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Legal and economic benefits of marriage. http://www.religioustolerance.org/mar_bene.htm

Why is gay marriage illegal? To begin, a law can be defined as a rule of conduct or procedure established by custom, agreement, or authority.What is legal is not necessarily moral, and what is moral is not necessarily legal. For example, it is generally accepted that killing another human being is wrong, but it is legal in several states to execute prisoners who have been found guilty of certain crimes. In her article, In Defense of Same-Sex Marriage, Cheshire Calhoun says that gay marriage is illegal because it is thought that homosexual people deviate from gender norms, lack sexual control, are unfit for family life, and should be displaced in civil society. This last reason is why she says gay marriage should be at the forefront of a gay and lesbian political agenda. 12 She quotes several proponents of DOMA (Defense of Marriage Act) as calling traditional marriage and the family structure the keystone or fundamental pillar of civil society. 13 They say this so that marriage seems to be prepolitical, or something that is such a fundamental foundation to civil society that the state must recognize it. She says that many of the supporters of DOMA recognize that there are many relationships that humans enter into (business partnerships, friendships, etc.), and if homosexual relationships are recognized as marriage, then any of these other relationships might be eligible for marriage consideration. Calhoun gives two arguments, or courses of action, for gay and lesbian people to use in their work towards having the right to get married. The first option i s that heterosexuals are not the only ones qualified to enter this prepolitical institution. 14 She says the problem with this is that it still leads to the idea that there is a normative ideal for how people should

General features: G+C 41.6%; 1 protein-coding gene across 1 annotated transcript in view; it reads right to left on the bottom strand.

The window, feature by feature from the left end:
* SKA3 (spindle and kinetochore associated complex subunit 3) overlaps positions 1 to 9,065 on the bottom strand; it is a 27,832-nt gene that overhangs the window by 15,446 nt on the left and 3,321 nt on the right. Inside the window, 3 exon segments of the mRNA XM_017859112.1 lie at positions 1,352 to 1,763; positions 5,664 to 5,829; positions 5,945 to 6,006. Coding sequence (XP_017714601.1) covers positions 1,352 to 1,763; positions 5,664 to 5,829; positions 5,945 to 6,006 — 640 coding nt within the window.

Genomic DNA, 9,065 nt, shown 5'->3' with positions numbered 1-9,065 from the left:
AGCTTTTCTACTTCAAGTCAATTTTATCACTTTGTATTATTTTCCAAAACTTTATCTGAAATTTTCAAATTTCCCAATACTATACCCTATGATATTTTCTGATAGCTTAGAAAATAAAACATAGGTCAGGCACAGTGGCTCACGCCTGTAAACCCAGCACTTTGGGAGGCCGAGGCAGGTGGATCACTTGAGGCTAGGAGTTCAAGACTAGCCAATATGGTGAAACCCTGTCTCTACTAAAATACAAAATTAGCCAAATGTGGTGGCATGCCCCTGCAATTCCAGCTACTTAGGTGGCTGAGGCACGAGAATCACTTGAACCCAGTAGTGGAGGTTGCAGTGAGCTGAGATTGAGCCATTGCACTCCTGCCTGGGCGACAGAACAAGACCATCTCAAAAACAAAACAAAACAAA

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Calhoun, Cheshire. In Defense of Same-Sex Marriage. The Philosophy of Sex. Pg 205 Same as above. 14 Calhoun, Cheshire. In Defense of Same-Sex Marriage. The Philosophy of Sex. Pg 209